In praise of warm and fuzzy snow

Wouldn't it be reassuring for the soul to wake up on Shabbat morning and go out and play in the snow?

By
February 17, 2012 01:12
1 minute read.
Couple playing in Jerusalem snow [file]

Couple playing in Jerusalem snow 390. (photo credit: REUTERS)

 
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The possibility of snow in Jerusalem is enough to reduce the most wizened of grouches into sparkle-eyed optimists.

Maybe it’s because snowfalls are so far and few between in the area, that when the storm does come – even if it only drops a centimeter or two – the whole city is sent into a tizzy.

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Drivers actually travel below the speed limit, as the roads get jammed with buses and slush-challenged motorists.

Children and adults alike try to take every advantage of the treasured white stuff, making skeletally creative snowmen and sliding down hills in whatever makeshift cardboard or tin sled facsimile is handy.

The last time we saw an accumulation back a few years ago, we brought the kids to Mount Scopus and, along with like-minded families both Arab and Jewish, spent hours joyfully playing, pelting one another with snow balls and trudging back up the steep hills after exhilarating slides down.

Yes, there are reasons to be giddy and lighthearted when the forecast calls for possible snow over the weekend. But maybe it’s not because of the fun that may awaits us. Perhaps it’s because of how the city looks with a fresh coat of snow. Seeing the sites of Jerusalem, whether they be the Old City and the Kotel or the Knesset and the Windmill, covered in unblemished white – pure and sparkling – elevates the spirit and makes the city even more beautiful than it usually is.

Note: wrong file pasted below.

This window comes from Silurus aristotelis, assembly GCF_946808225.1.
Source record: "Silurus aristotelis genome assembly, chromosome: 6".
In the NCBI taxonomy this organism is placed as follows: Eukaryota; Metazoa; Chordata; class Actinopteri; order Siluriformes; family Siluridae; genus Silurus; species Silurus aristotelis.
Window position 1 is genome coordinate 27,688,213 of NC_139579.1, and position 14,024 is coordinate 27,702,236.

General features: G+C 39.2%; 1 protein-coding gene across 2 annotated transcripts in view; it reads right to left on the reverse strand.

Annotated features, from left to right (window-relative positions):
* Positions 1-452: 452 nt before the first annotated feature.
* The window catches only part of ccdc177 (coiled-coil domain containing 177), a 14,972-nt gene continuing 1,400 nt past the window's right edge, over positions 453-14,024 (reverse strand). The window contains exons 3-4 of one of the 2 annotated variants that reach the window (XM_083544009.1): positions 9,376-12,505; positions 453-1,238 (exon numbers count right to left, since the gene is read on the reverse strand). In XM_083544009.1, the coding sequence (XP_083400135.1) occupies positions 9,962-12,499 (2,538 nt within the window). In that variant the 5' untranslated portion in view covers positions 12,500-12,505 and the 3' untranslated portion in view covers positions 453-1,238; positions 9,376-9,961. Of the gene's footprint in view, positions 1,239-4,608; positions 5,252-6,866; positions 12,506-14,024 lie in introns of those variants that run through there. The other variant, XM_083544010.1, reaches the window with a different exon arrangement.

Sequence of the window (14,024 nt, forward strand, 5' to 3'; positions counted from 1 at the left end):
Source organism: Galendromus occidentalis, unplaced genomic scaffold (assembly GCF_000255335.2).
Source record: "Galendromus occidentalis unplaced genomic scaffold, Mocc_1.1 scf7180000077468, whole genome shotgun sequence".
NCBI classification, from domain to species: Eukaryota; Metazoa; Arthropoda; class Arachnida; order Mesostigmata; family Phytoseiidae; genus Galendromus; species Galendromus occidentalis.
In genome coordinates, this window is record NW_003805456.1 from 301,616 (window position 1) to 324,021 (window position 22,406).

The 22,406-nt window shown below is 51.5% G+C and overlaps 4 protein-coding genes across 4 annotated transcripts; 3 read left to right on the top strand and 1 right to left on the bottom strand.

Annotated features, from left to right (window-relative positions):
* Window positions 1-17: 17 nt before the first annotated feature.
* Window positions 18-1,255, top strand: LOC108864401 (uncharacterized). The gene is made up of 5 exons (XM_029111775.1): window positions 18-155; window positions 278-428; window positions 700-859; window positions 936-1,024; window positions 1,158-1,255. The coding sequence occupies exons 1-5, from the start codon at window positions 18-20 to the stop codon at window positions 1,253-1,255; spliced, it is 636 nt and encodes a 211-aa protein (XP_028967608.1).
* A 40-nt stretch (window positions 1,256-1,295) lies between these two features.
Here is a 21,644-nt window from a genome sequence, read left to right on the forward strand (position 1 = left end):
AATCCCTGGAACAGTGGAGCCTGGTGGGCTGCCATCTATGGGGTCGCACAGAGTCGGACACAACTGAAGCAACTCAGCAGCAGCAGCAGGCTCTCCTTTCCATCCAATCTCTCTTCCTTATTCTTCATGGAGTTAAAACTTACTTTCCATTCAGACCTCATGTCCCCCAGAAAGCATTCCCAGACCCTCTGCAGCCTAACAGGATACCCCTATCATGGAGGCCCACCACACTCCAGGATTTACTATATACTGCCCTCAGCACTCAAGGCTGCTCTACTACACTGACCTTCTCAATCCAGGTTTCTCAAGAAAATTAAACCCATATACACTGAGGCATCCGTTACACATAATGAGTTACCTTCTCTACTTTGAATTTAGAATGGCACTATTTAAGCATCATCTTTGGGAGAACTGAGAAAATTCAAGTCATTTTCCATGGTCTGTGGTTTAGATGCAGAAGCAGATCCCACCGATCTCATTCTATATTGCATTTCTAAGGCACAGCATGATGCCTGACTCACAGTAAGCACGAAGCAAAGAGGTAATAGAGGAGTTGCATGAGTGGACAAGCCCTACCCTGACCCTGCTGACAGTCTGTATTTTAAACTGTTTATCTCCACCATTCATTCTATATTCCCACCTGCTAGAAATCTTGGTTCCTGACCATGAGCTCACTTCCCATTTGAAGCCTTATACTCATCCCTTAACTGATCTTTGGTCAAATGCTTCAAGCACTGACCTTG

The snow temporarily covers up the every-day turbulence constantly in motion right under the surface of life here in our spotlit corner of the universe.

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And it provides a cushiony blanket that lovingly envelops us, if only for the moment. After a chilly Arab Spring, an icy Iranian front, and positively freezing assessments of what lays ahead, wouldn’t it create a warm and fuzzy feeling to wake up on Shabbat morning and go out and play in the snow? It’s the least we deserve.

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